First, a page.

Theresa McCorquodale currently serves as the principal of the Denver Center for International Studies (DCIS) in Denver, Colorado. DCIS is a member of the International Studies Schools Network, a group of innovative, globally focused schools around the country. Prior to becoming the principal of DCIS in 2014, Ms. McCorquodale founded and served as Director of another ISSN school in Austin, Texas for seven years. Interdisciplinary projects, innovative methods to showcase student work, and authentic student assessment are a hallmark of all ISSN schools, and of DCIS in particular. Ms. McCorquodale attended the University of Texas at Austin for both undergraduate and graduate school. She holds a Bachelor of Arts degree from the Plan II Honors program at UT, (including a double major in English and Spanish) and a Master’s Degree in Curriculum and Instruction. She has served as an elementary, middle school, high school and adult education teacher over the course of her career, as well as serving as a Director of Curriculum and a Dean of Students prior to becoming a High School Principal.
José “Niko” Salas was born in Compton, California and was raised in Inglewood/ Lennox. After coming out during his freshman year of high school, he experienced animosity at home, causing him to lose focus on school and his future. Niko struggled to find ways to support himself so that he could save money and leave his unhealthy home environment. School became a luxury that he was unable to afford, so he left. After 3 years of working at several jobs he felt were getting him nowhere, Niko discovered YouthBuild. While at YouthBuild, Niko was afforded many opportunities; he was elected onto the Youth Policy Committee of his program, participated in the construction program, and became a community advocate. Through YouthBuild, Niko discovered the power and strength in education and community involvement. In 2013 Niko’s hard work and dedication paid off; he graduated as the Salutatorian of CCEO YouthBuild’s 2013 class. Niko continues to serve his community and YouthBuild in his work as the Alumni Relations Coordinator AmeriCorps VISTA for YouthBuild Charter School of California and as Vice President of CSTAC (YouthBuild’s California State Alumni Council). Through these experiences, Niko has had the opportunity to facilitate workshops, connect with alumni, and share resources with current YouthBuild students and alumni. Armed with the knowledge and the experience he gained from YouthBuild, Niko is now a student at El Camino College. He wishes to continue his education, so that one day he can become the director of his own YouthBuild program.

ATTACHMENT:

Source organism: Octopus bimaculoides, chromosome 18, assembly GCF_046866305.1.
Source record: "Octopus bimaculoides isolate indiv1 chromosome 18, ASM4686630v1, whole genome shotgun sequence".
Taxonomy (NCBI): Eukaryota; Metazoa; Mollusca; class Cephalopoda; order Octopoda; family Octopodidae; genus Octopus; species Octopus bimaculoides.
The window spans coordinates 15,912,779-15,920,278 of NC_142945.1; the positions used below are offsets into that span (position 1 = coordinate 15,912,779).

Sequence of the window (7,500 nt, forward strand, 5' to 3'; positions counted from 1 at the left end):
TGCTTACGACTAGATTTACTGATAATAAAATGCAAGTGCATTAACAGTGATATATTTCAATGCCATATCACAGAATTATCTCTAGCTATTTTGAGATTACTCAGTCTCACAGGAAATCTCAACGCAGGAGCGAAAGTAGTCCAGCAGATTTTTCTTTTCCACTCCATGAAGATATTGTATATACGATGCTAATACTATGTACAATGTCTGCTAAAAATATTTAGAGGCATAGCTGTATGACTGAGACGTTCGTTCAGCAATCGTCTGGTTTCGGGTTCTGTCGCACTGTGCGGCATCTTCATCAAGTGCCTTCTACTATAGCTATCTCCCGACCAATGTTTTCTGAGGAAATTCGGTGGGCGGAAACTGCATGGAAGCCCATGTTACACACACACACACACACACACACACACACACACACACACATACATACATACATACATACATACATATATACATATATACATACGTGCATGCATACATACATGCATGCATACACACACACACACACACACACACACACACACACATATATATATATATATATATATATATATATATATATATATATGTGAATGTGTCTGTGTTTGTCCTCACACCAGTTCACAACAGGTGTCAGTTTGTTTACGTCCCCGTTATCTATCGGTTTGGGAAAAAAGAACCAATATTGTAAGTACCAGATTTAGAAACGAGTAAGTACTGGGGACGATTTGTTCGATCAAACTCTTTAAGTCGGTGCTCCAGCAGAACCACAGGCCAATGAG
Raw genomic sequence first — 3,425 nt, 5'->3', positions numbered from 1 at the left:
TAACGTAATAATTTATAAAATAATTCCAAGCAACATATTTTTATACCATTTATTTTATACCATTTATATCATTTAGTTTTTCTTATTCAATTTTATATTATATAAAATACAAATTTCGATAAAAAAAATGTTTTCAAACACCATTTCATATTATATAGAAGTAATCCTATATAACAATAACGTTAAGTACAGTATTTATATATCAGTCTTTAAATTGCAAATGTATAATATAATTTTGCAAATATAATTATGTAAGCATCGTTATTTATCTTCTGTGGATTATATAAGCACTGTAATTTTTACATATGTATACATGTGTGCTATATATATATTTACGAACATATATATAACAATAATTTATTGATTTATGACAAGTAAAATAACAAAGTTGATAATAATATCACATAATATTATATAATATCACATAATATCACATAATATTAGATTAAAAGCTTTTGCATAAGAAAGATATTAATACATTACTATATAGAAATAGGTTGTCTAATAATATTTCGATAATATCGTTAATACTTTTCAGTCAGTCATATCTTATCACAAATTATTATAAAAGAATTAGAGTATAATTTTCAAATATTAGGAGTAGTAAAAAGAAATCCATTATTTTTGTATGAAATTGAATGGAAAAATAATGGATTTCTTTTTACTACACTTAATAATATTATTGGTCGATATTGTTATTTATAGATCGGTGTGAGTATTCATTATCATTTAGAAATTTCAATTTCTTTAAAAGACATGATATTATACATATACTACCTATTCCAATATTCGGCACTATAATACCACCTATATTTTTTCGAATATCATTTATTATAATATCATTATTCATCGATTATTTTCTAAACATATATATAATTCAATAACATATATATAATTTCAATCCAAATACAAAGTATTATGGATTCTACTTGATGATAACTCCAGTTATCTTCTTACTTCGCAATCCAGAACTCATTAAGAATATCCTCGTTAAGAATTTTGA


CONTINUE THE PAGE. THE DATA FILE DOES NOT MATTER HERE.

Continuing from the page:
Laura Shubilla currently serves as the Co-Founder of Building 21, a non-profit school design and development organization. Building 21 is currently partnering with the School District of Philadelphia and the Allentown School District on two new secondary education models focused on helping students to connect with their interests and passions and build agency to impact their world. Building 21 Ferguson is located in North Philadelphia and currently serves 9th and 10th grade students. Prior to her current role, Laura spent the last twenty years focused on cross-sector, systemic solutions to improve economic and educational outcomes for urban youth. Most recently, as Co-President and CEO of the Philadelphia Youth Network, a nationally known youth intermediary, Laura helped to build college and career partnerships and pathways that served 20,000 youth annually through extended learning opportunities. Laura’s work has involved the integration and alignment of complex funding streams, diverse stakeholders and siloed systems in service to college and career readiness for high school age youth. Laura has her Masters Degree in Social Policy, Planning and Administration from Columbia University School of Social Work and her Doctorate in Educational Leadership from Harvard University’s Graduate School of Education.